Verse 1 introduces the author as “Jude, a servant of Jesus Christ and a brother of James.” There are essentially two problems with authorship: (1) which Jude is meant? and (2) is the work really by some Jude, or is it pseudepigraphical?
In spite of its brevity, Jude has fairly decent attestation in patristic literature. There are possible allusions to it in Clement of Rome, Shepherd of Hermas, Barnabas, and Didache, and probable allusions in Polycarp. The Muratorian Canon mentions it, as does Clement of Alexandria. Tertullian comments on its use of 1 Enoch, Origen speaks of the doubts of some, Didymus the Blind defended its authenticity, and Eusebius classified it with the Antilegomena. It is really only as time progressed that doubts about its authenticity/canonicity became articulated, principally because of the use of apocryphal material in this little work.
It should be noted, in passing, that Jude did not become part of the Syrian canon until the sixth century—a fact which should help us at least to eliminate one possibility for its destination.
Most scholars accept Jude as both authentic and written by Jude, the brother of Jesus. There is a growing number today, however, who regard it as pseudepigraphical (including Barnett, Reicke, Kelly), principally because there are internal features which suggest a date after the death of Jude. But not only is the evidence for a late date by no means compelling (see discussion under “Date”), but there is a major hurdle for the pseudepigraphical hypothesis to overcome: Why would anyone use the obscure name “Jude” unless this were a genuine work? To make matters worse, he does not identify himself as “Jude, the brother of the Lord.” Such a designation would at least elevate Jude by virtue of his relation to Jesus. Consequently, a pseudepigraphical piece is almost ruled out “since in such writings one of the major factors was attribution to an already well-known name.”1
Assuming that “Jude” is an authentic appellation, which Jude is in mind? Apart from the Lord’s brother, only two other candidates have any degree of plausibility. The first is Jude the apostle, son of James (Luke 6:16; Acts 1:13). If so, one of two texts needs to be reread: Either Jude 1 should be changed or Luke 6:16/Acts 1:13 should be reinterpreted. Some have suggested that ajdelfov" in Jude 1 is an interpolation; hence, “Jude [the son] of James.” Against this is the total lack of textual support2 and the fact that Jude was accepted in the early church so readily, suggesting that at least James was well-known.3 The other possibility is to read jIouvda" jIakwvbou in Luke 6:16/Acts 1:13 as “Jude [the brother] of James” rather than “Jude [the son] of James.” Not only is this a rather unusual reading of the genitive of relationship (which almost always indicates paternity), but the fact that Jude does not call himself an apostle in this letter renders this view implausible.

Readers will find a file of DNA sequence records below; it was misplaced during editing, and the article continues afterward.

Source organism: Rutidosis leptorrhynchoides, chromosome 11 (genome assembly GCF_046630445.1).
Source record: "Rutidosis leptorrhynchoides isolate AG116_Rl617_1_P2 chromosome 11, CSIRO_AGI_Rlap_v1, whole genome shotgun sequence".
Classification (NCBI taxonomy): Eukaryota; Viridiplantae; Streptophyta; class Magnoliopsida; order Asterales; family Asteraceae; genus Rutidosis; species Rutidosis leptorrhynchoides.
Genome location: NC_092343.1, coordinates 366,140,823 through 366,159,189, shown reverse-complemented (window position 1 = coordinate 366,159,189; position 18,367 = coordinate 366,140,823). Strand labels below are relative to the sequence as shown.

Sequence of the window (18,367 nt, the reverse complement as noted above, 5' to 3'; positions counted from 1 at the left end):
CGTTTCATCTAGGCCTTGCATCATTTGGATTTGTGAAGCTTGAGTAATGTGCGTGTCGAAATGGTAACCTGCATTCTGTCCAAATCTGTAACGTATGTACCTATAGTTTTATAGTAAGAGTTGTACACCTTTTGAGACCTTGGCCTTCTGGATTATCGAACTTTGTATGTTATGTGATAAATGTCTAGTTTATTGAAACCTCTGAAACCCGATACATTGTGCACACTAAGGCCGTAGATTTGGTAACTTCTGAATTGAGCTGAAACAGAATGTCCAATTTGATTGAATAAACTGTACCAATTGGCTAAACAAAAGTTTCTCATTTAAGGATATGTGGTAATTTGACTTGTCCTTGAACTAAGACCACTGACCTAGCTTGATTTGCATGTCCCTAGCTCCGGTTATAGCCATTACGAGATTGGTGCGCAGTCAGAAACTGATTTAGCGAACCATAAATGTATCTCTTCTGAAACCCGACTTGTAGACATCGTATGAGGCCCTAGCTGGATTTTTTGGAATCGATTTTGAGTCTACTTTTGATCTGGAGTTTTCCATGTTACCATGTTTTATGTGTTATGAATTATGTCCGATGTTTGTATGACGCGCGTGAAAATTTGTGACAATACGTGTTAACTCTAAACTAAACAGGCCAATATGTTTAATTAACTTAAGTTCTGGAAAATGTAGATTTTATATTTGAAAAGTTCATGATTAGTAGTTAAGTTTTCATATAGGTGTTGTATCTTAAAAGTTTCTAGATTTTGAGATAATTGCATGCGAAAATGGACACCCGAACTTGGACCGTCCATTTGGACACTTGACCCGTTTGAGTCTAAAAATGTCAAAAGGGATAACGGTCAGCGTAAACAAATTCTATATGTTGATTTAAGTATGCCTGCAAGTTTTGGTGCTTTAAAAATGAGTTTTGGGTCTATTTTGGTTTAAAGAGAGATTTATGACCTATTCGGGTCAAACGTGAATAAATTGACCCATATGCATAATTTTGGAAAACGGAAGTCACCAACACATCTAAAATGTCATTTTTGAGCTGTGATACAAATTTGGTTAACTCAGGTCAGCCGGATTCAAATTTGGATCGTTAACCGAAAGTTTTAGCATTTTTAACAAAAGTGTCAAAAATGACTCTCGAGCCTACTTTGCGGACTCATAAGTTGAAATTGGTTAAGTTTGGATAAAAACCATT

The second alternative is to see Jude as the second-century bishop of Jerusalem (so Grotius). “This necessitates treating the words ‘brother of James’ as equivalent to an episcopal title at Jerusalem. But there are no parallels to support this view.”4 Not only this, but the external evidence is too strong and too early to allow such an identification.
Finally, Jude, the brother of the Lord, may be in view. The strongest reason on behalf of this view is that Jude identifies himself as “the brother of James.” A well-known James is presupposed. The only one to fit the bill is James, the brother of the Lord.